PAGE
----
It is not the first time in the career of the Montrealer that chance has played a leading role in The Winter Mission.

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Barr Brothers frontman Brad Barr has long accepted that some things in life are beyond his control, and the best parts can often emerge from chance. But in the case of his second solo album, The Winter Mission, he nearly missed that unexpected call from the universe.

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“I’m terrible about verifying messages,” Barr said. “I let them build up and then it gets worse. I don’t want to open my inbox because I know there are about 4,000 messages waiting for me.

Luckily for him, at the start of the pandemic – when it became clear that his life as a touring musician was about to be turned upside down – he followed up on a two-week-old email that intrigued him.

It was a message from someone he had never met – Michael Wolk, artistic director of the All for One Theater in New York – but the correspondence would change throughout his year. Wolk was a fan of Barr’s first unannounced solo instrumental release, 2008’s The Fall Apartment, which preceded his work with the Barr Brothers, and was in a financial position to commission a sequel.

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“I thought to myself: what is the problem? Barr said. “But there was none. He said I was free to explore whatever music I wanted to make.

With gigs scrapped in 2020, Barr relished the opportunity.

In many ways, Barr couldn’t be more different from his younger self on The Fall Apartment. At the time he wrote this album, he had just recovered from a breakup and had followed his brother and bandmate Andrew Barr to Montreal from the United States. While the seasonal pun and guitar experimentation lives on 14 years later in The Winter Mission, today he heads to his longtime Park Avenue studio to work and record after driving his child at school.

But he draws some similarities as to how the big musical projects of his career came about. Again, in Barr’s estimation, the world works in mysterious ways.

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“With Barr Brothers, the whole motivation for the creation of this group is that we had met this harpist, Sarah Pagé, in 2006. We said to ourselves that we could really do something with a harp. We were researching how to amplify it using fuzz pedals, and it really galvanized us to create.

“It’s just another example of something that I never would have anticipated – that I would have been in a band with a harp player. It was something that was presented, and we tried to make it happen. do something.

Although Barr was not given specific guidelines for The Winter Mission, he wanted to respect the theater’s raison d’être of presenting only solo shows. Besides going solo on the album, Barr doesn’t sing and avoided bending the rules by not resorting to any overdubs that could give the appearance of a full lineup.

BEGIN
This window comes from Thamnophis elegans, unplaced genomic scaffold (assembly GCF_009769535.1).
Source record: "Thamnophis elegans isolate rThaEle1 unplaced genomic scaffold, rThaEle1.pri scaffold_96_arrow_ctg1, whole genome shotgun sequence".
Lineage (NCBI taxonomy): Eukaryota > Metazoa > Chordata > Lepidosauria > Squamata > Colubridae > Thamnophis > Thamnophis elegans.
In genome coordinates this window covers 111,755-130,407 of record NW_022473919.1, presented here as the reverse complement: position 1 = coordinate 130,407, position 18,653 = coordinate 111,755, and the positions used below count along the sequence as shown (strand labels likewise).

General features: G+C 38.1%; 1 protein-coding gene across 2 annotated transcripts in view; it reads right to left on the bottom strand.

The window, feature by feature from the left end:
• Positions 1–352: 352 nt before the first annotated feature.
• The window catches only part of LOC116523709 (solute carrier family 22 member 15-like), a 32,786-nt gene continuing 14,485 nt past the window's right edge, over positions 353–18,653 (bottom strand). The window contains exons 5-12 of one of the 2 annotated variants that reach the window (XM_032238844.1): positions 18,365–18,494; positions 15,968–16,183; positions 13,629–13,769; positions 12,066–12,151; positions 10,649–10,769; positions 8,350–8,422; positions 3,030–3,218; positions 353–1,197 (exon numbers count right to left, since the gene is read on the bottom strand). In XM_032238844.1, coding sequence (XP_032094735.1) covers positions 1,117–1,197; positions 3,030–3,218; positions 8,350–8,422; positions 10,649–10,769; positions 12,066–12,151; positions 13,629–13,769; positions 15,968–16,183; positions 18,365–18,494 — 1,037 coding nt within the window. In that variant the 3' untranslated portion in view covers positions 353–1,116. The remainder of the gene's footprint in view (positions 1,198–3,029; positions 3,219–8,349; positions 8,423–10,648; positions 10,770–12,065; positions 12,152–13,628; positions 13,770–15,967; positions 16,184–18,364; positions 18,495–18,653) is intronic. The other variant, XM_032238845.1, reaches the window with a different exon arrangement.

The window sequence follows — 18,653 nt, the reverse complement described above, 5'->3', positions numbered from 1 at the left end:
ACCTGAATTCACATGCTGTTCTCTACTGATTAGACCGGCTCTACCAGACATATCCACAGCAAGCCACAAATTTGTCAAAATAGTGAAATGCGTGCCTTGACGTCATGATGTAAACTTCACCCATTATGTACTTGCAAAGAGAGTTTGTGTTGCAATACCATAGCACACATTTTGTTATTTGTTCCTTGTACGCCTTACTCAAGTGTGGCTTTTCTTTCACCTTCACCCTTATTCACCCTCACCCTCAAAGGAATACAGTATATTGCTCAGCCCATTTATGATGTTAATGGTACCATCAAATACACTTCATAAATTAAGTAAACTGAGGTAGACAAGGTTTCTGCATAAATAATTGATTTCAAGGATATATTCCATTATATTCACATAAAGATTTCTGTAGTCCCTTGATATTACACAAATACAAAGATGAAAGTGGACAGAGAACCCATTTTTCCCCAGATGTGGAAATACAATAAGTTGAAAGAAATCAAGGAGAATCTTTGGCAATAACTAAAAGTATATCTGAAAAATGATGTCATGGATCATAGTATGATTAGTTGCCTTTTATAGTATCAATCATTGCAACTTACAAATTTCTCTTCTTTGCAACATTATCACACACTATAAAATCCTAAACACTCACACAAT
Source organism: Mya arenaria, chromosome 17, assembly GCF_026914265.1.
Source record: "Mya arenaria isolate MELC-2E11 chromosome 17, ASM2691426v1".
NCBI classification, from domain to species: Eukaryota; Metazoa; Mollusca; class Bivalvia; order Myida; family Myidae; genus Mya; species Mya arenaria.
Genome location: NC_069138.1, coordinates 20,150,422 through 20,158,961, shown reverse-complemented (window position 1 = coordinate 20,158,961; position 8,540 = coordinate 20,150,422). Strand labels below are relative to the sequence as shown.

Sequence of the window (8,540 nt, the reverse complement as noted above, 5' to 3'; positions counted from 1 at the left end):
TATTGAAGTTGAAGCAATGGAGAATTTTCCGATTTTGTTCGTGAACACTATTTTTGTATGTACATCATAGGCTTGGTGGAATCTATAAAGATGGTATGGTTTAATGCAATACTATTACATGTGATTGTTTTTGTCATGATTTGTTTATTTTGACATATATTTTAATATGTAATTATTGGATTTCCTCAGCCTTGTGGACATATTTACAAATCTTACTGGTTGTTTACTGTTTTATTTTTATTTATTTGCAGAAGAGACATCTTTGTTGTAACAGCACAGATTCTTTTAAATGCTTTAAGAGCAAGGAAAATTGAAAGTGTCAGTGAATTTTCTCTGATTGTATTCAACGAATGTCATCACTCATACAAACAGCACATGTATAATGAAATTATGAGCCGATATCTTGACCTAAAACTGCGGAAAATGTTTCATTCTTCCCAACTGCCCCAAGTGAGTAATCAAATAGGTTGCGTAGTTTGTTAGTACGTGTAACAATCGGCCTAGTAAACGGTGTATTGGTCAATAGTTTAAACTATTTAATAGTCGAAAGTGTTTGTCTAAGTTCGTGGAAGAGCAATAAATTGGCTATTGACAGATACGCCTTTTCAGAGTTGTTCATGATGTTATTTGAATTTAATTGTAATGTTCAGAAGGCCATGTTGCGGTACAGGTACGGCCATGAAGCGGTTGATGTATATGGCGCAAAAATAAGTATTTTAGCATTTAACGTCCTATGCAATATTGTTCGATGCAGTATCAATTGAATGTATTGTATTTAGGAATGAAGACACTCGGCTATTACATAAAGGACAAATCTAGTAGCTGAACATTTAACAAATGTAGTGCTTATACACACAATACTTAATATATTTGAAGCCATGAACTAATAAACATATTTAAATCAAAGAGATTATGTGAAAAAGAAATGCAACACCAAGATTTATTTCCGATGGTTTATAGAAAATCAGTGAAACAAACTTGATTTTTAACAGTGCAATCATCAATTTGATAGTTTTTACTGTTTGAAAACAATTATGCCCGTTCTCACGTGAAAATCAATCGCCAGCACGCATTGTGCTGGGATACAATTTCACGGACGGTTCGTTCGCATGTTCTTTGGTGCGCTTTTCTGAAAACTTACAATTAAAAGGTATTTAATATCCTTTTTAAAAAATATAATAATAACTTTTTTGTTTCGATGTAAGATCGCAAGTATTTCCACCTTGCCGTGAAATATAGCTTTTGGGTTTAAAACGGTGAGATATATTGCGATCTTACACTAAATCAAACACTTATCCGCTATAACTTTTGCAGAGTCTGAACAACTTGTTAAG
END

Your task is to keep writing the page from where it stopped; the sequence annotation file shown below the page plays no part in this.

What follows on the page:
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“Beyond the way I chose to build the guitar and the reverb I used, there were no synthesizers or dual versions of me. Every song can be played by one person Barr said, “I got really weird and had fun playing with feedback, weird angular electronics and cheap old pedals that do surprising things.”

Still a lexicon of string instruments from around the world, Barr also plays the requinto – a cross between a guitar and a ukulele popular in Spanish-speaking countries – on the album.

As he began experimenting for the project, The Winter Mission became an opportunity for Barr to give back to the karmic forces that guided him.

As a teenager experimenting with psychedelics for the first time among friends — a group that remains largely intact, he says — Barr said the number 216 became entangled in their shared mythology. The number comes up often for those looking for it, from 216 stitches on a baseball in the name of God in Darren Aronofsky’s film Pi, and although Wolk hasn’t outright told Barr to pursue a narrative of an album, their conversations pushed Barr in that direction.

He’s not necessarily a spiritual guy, but “this mystical relationship I have with this number keeps me engaged with the mysteries of the universe.” It’s there to remind me that there’s something going on that I’ll never fully understand, and that’s pretty cool.

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It’s almost reassuring, amid the current uncertainty surrounding musicians, to know that it’s not in his hands.

“I’m counting on it, in a way,” he said, adding that the band is always up for hire for sheet music or any sort of interesting project.

Barr feels the time shift since the Barr Brothers’ last album, Queens of the Breakers in 2017.

“This October will have lasted five years,” he observed. Barr said there were about 20 demos to go through, but the bones for a future release exist.

“I guess I’m trying to figure out what’s taking so long,” he said. “We always thought about the type of live show we wanted to create, and that was always a measuring stick for record keeping.

“And right now it’s a really big question: what kind of show do we want to do when we come back? Instead of bigger shows, maybe we want to do smaller ones. How does that influence the kind of music we want to make?

“It could just be an excuse for me to be a procrastinator. I have a hard time finishing things. That’s another thing: I never really force, I try to let things go.

IN ONE LOOK

Brad Barr’s Winter Mission is available now.

  1. Barr Brothers in full force on their third album

  2. The Barr brothers in 2011.

    Montreal quartet Barr Brothers aim big with Sleeping Operator

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